On the server side, if you don't plan to use the old, user-mode NFS daemon,
you'll need to compile NFS server support into the kernel (``NFS server
support,'' a.k.a. knfsd or
If you plan to use the older RARP protocol to assign the client an
IP address, RARP support in the kernel of the server is probably a good
idea. (You must have it if you will boot via RARP without kernel parameters.)
On the other hand, it doesn't help you if the client isn't on the same
subnet as the server.
The kernel for the workstation needs the following settings, as a minimum:
CONFIG_NFS_FS). Note that there is no need for ext2 support.
For dynamically assigned IP numbers, you'll also need to select one or more of these kernel options:
If the workstation will be booted without kernel parameters, you need
also to set the root device to 0:255. Do this by creating a dummy
device file with
mknod /dev/nfsroot b 0 255. After having
created such a device file, you can set root device of the kernel
rdev <kernel-image> /dev/nfsroot.
[NOTE: Modern kernels recognize
root=/dev/nfs as a command-line
argument; for consistency and/or compatibility, it may be better to use
/dev/nfs as the device name instead of
Warning: while these instruction might work for you, they are by
no means sensefull in a production environment. For a better way to
set up a root filesystem for the clients, see the NFS-Root-Client
mini-HOWTO by Ofer Maor
After having decided where to place the root tree, create it with
mkdir -p <directory> and
tar cClf / - | tar xpCf <directory> -.
If you boot your kernel without LILO, then the rootdir has to be
/tftpboot/<IP-address>. If you don't like it, you
can change it in the top Makefile in the kernel sources, look for a line like:
NFS_ROOT = -DNFS_ROOT="\"/tftpboot/%s\""
If you change this, you have to recompile the kernel.
Now trim the unneeded files, and check the /etc/rc.d scripts. Some important points:
Export the root dir to the workstation.
The basic idea is to edit
/etc/exports to include
a line similar to one of the following:
/path/on/server/to/nfs_root <client-IP-number>(rw,no_root_squash,no_all_squash) <2nd-client-IP-number>(rw,no_root_squash,no_all_squash)
For example, a DHCP client receiving an IP address on a class C subnet would need an exports entry similar to this:
no_root_squash parameter allows the superuser (root) to be treated
as such by the NFS server; otherwise root will be remapped to nobody
and will generally be unable to do anything useful with the filesystem. The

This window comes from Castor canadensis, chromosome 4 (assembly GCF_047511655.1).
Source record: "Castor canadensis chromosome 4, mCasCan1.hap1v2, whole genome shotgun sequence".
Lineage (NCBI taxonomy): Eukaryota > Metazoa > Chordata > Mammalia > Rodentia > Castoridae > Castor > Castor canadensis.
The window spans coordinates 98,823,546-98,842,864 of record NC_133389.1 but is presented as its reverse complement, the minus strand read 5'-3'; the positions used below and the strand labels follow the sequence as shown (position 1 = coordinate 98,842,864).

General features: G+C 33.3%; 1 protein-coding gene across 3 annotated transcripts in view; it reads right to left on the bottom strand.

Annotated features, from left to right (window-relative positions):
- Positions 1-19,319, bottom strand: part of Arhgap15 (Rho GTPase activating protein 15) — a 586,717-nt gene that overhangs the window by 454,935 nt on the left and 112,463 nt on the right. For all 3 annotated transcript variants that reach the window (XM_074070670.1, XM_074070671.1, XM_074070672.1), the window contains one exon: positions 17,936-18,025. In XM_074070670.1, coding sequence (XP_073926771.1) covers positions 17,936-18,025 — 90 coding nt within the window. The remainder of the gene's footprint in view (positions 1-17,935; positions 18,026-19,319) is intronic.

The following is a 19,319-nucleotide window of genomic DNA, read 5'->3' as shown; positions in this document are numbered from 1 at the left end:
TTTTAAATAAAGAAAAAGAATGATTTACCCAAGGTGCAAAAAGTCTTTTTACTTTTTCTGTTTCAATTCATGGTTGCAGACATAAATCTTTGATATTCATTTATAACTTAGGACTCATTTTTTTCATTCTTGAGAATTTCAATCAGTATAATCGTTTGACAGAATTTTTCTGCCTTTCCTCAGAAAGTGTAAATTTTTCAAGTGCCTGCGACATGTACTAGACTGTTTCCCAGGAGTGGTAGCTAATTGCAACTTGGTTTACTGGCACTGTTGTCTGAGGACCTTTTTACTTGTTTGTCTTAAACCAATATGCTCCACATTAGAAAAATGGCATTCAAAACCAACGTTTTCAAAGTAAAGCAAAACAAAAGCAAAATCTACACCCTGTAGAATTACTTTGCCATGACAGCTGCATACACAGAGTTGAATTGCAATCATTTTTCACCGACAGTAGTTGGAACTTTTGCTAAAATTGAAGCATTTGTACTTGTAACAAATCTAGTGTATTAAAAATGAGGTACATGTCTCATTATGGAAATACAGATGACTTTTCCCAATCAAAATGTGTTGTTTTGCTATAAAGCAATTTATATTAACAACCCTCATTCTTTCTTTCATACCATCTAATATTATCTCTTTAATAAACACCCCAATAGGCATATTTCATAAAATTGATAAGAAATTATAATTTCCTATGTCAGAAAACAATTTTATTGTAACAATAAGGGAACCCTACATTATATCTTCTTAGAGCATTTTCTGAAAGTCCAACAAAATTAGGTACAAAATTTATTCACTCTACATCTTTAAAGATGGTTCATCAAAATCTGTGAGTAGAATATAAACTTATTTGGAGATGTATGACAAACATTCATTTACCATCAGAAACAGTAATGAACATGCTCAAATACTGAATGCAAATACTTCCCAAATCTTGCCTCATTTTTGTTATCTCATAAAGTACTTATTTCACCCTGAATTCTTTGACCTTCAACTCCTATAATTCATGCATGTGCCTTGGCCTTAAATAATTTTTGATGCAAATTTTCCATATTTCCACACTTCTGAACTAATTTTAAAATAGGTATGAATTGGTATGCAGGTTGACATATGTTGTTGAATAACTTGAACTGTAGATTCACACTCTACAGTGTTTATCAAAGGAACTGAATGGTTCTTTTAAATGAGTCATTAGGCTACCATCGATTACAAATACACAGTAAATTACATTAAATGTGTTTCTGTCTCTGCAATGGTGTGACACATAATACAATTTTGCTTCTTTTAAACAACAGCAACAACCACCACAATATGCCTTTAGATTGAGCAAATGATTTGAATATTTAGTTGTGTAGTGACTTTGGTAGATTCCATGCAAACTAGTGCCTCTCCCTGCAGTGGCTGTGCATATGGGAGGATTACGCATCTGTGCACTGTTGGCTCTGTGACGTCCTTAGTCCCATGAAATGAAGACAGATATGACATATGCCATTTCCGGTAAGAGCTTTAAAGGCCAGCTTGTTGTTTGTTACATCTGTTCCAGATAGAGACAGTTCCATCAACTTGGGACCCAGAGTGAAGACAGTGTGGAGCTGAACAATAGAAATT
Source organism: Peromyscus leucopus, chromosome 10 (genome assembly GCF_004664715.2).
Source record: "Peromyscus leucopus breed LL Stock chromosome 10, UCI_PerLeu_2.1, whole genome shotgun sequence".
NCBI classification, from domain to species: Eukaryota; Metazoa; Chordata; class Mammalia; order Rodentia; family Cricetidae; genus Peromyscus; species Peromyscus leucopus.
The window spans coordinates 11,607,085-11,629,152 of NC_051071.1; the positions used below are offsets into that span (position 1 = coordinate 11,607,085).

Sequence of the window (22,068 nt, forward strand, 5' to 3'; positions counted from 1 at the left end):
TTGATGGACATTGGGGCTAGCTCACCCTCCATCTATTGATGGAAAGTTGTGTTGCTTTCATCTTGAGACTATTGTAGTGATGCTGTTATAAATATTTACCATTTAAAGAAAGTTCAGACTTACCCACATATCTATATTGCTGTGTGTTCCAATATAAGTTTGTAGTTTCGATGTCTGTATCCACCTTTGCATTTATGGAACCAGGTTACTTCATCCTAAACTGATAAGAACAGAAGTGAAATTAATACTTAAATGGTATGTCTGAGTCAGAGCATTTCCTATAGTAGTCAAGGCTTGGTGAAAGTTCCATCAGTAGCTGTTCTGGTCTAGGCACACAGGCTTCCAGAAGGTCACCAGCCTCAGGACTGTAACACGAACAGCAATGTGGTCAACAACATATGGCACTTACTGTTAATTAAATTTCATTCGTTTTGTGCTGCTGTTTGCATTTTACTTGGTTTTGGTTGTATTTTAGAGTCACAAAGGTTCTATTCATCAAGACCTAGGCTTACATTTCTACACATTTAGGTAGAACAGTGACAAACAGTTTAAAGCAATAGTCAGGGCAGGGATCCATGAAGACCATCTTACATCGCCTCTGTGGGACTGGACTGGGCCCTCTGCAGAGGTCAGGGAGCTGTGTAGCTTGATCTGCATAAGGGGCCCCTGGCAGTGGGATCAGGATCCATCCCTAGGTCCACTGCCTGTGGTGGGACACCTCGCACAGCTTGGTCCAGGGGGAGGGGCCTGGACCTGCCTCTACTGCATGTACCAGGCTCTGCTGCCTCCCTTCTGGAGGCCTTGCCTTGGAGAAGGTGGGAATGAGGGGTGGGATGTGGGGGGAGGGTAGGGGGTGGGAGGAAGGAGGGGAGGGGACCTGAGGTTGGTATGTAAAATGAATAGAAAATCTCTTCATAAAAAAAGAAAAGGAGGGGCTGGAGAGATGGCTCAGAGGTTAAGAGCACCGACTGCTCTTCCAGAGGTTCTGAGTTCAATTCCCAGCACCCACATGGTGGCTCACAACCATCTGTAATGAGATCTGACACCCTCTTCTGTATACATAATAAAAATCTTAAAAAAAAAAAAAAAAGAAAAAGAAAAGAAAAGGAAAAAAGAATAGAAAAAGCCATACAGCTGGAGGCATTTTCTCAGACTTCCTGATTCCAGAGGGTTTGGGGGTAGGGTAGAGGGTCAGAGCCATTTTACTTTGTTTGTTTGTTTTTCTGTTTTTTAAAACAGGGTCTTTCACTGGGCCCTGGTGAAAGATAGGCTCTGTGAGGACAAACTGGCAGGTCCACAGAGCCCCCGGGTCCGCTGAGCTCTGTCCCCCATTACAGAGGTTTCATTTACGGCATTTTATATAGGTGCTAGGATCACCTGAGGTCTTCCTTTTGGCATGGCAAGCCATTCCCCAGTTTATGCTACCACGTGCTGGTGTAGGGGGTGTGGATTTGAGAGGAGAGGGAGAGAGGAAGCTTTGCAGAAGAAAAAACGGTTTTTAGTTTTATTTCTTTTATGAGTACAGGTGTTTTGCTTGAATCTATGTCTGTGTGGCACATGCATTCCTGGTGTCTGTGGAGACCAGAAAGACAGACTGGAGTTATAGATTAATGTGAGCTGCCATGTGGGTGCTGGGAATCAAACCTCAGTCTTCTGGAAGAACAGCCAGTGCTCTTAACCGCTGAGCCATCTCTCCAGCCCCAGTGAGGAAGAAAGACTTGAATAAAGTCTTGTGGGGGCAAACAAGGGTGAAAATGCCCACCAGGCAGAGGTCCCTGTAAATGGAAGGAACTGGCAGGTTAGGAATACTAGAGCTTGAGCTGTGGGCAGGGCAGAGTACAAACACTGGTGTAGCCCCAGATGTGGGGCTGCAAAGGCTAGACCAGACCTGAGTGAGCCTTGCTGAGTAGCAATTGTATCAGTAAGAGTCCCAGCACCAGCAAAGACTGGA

no_all_squash parameter is similar but applies to non-root users.
exports(5) man page for details.
You will have to notify the NFS server after making any changes to the
exports file. Under Red Hat this can easily be done by typing
/etc/rc.d/init.d/nfs stop; /etc/rc.d/init.d/nfs start.
On other systems, a simple
/etc/rc.d/init.d/nfs restart or even
exportfs -a may
suffice, while on older machines running the user-mode NFS daemon you may
actually need to
killall -HUP rpc.mountd; killall -HUP rpc.nfsd.
killall -HUP rpc.portmap, however!)
You may also need to edit
/etc/hosts.deny if tcp_wrappers are installed. In particular,
if the remote system (client) gets RPC: connection refused errors,
/etc/hosts.deny probably contains
portmap: ALL or
To enable the client to use the server's portmapper, add a corresponding
portmap: <client-IP-number> portmap: <2nd-client-IP-number> portmap: <client-IP-network>/<client-IP-netmask>
There is no need to restart anything in this case. You can check by
rpcinfo -p on the NFS server and
rpcinfo -p NFS-server on a Linux client within the allowed
range; the RPC services listed by both should match.
In case of problems, check
/var/log/syslog for errors (for example, run
/var/log/messages /var/log/syslog and then try booting the client),
and check your man pages (exports, exportfs, portmap, etc.). As a last
resort, a reboot of the NFS server may help, but that's a borderline
Set up the RARP somewhere on the net. If you boot without a nfsroot parameter, the RARP server has to be the NFS server. Usually this will be the NFS server. To do this, you will need to run a kernel with RARP support.
To do this, execute (and install it somewhere in
/sbin/rarp -s <ip-addr> <hardware-addr>
is the IP address of the workstation, and
is the ethernet address of the network card of the workstation.
/sbin/rarp -s 188.8.131.52 00:00:c0:47:10:12
You can also use a symbolic name instead of the IP address, as long the server is able to find out the IP address. (/etc/hosts or DNS lookups)
For BOOTP setup you need to edit
consult the bootpd(8) and bootptab(5) man pages.
There is no need for the DHCP server to be the same as the NFS server, and in most cases, a DHCP server will already be set up. If one is not, however, consult the DHCP mini-HOWTO for further help.
I don't know the hardware address! How can I find it out?